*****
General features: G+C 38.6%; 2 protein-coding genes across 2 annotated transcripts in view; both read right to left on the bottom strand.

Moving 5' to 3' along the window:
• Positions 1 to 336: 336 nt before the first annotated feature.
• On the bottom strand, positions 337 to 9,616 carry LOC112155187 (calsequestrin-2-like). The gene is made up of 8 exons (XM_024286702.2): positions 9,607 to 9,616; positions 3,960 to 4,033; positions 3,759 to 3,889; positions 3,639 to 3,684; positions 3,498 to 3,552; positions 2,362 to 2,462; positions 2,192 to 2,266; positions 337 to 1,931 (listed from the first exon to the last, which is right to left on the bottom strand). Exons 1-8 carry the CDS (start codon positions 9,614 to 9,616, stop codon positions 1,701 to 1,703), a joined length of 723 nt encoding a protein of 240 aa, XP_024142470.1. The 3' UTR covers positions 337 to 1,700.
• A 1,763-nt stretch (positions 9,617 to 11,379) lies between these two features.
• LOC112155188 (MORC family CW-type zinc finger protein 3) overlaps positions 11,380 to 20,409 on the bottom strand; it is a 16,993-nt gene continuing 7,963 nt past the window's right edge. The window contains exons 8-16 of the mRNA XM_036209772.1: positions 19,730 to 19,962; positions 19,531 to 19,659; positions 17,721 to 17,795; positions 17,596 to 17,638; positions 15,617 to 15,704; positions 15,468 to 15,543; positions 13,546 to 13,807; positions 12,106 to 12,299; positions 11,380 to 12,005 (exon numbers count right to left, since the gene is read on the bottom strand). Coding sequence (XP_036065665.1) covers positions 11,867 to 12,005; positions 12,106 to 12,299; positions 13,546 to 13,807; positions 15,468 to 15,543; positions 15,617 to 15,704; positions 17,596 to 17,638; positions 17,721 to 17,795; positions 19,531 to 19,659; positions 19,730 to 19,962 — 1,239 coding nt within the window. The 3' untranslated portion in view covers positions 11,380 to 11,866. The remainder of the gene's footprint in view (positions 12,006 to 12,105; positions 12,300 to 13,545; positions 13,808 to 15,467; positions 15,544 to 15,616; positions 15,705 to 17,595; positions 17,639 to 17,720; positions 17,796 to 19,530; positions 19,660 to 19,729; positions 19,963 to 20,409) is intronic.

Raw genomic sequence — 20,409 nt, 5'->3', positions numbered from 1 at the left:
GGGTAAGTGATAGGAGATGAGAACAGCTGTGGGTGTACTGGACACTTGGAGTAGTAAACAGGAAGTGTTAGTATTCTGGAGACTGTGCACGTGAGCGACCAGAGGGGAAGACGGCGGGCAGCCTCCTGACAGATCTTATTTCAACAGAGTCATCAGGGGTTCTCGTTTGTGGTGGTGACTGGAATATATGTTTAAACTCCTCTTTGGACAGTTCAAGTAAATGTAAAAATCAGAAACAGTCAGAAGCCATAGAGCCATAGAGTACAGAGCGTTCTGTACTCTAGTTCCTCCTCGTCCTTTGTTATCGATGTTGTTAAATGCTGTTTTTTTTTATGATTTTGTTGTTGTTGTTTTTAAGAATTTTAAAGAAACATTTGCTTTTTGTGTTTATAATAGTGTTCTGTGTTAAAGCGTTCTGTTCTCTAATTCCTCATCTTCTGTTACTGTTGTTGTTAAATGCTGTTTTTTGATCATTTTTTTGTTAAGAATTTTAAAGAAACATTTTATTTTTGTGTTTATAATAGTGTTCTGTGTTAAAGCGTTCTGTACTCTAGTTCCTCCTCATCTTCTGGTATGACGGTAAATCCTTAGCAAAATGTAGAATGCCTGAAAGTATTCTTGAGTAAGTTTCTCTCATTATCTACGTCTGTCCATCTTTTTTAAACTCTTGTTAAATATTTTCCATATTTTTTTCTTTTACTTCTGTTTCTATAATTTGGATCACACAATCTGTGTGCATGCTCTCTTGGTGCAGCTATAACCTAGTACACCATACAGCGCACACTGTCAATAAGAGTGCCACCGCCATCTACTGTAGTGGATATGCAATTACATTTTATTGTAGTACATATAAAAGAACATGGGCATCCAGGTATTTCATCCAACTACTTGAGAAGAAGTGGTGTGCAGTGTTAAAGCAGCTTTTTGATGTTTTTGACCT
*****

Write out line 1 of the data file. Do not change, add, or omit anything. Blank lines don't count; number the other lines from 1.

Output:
General features: G+C 38.6%; 2 protein-coding genes across 2 annotated transcripts in view; both read right to left on the bottom strand.